Administer oxygen to maintain the saturation at greater than 90%. However, avoid excessive oxygen in patients with known significant COPD; this will prevent the theoretical problem of removing the hypoxic drive for ventilation. The need for tracheal intubation is dictated by the standard clinical indications.

Assess for and treat the underlying cardiopulmonary process, theophylline toxicity, or metabolic abnormality. Bronchodilators and oxygen should be administered for treatment of decompensated COPD; activated charcoal and/or charcoal hemoperfusion is the therapy for theophylline toxicity.

Antiarrhythmics are usually not indicated for treatment of MAT, and specific antiarrhythmic therapy historically has not demonstrated great efficacy in this setting. Nevertheless, several small reports describe effectiveness with the use of magnesium sulfate (with concomitant correction of hypokalemia), verapamil, and some beta-blockers.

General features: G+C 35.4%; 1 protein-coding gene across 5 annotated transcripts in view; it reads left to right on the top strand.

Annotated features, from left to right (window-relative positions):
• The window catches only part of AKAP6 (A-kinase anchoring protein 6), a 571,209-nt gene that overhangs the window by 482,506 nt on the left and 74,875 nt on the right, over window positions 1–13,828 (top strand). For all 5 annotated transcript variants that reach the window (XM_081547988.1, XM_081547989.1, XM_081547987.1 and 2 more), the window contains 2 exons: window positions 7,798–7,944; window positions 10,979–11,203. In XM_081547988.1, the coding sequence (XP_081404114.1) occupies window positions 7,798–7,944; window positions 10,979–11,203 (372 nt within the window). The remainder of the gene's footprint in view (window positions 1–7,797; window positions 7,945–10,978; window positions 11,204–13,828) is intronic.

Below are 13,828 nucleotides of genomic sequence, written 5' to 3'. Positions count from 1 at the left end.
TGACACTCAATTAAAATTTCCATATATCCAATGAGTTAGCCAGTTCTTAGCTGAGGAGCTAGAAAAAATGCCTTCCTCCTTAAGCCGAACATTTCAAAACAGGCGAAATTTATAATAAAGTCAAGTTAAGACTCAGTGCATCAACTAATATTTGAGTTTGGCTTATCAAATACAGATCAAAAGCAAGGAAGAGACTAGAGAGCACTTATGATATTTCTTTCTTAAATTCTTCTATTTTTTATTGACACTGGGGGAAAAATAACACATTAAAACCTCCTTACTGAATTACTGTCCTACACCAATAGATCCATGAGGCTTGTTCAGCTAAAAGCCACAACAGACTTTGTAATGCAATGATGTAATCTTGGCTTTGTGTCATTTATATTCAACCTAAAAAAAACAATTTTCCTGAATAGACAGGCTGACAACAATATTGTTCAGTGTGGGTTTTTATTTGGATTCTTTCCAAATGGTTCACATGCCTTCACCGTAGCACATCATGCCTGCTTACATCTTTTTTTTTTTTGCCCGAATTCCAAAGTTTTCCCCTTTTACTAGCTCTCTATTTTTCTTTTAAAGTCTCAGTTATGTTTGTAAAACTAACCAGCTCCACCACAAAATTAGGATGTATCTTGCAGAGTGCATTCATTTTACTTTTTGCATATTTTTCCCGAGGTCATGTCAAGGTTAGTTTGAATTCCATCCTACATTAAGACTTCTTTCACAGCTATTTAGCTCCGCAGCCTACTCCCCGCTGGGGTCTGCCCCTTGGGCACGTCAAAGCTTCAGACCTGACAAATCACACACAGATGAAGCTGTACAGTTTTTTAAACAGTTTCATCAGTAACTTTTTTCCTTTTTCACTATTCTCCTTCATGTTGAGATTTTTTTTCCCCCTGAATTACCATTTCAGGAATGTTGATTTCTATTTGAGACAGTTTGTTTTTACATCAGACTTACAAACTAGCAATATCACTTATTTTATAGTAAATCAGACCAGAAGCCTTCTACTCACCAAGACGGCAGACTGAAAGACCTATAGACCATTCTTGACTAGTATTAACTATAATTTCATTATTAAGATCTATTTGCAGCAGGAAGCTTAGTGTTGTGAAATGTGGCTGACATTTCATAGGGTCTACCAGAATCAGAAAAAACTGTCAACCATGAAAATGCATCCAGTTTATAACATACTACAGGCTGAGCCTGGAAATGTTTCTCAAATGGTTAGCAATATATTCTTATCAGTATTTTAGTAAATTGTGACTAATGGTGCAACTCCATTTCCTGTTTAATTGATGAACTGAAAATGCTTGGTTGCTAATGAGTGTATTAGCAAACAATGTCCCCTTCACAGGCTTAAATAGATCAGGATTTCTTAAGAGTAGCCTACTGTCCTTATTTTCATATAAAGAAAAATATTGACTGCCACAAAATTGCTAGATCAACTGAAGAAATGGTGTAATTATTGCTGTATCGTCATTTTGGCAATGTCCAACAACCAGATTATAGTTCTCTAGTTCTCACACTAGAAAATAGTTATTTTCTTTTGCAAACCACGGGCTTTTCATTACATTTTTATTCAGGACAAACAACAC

Calcium channel blockers are typically used as the first line of treatment. However, some authors consider magnesium sulfate to be the drug of choice.

Most patients with MAT require hospital admission to further manage their underlying cardiopulmonary diseases. These patients frequently are admitted to a monitored bed; however, the clinical scenario and the hemodynamic stability of the patient dictate disposition. For patients with theophylline toxicity, consider transfer to a hospital with hemoperfusion capabilities.

Very rarely, in patients with persistent and refractory MAT, AV junctional radiofrequency ablation and permanent pacemaker implantation should be considered. This approach can provide symptomatic and hemodynamic improvement and prevent the development of tachycardia-mediated cardiomyopathy.[13]

Magnesium sulfate

When magnesium sulfate is administered to correct hypokalemia, most patients convert to normal sinus rhythm. In a small number of patients with normal potassium levels, high-dose magnesium causes a significant decrease in the patient's heart rate and conversion to normal sinus rhythm. The dosage is 2 g IV over 1 minute, followed by 2 g/h infusion over 5 hours.[14, 15, 16, 17, 18]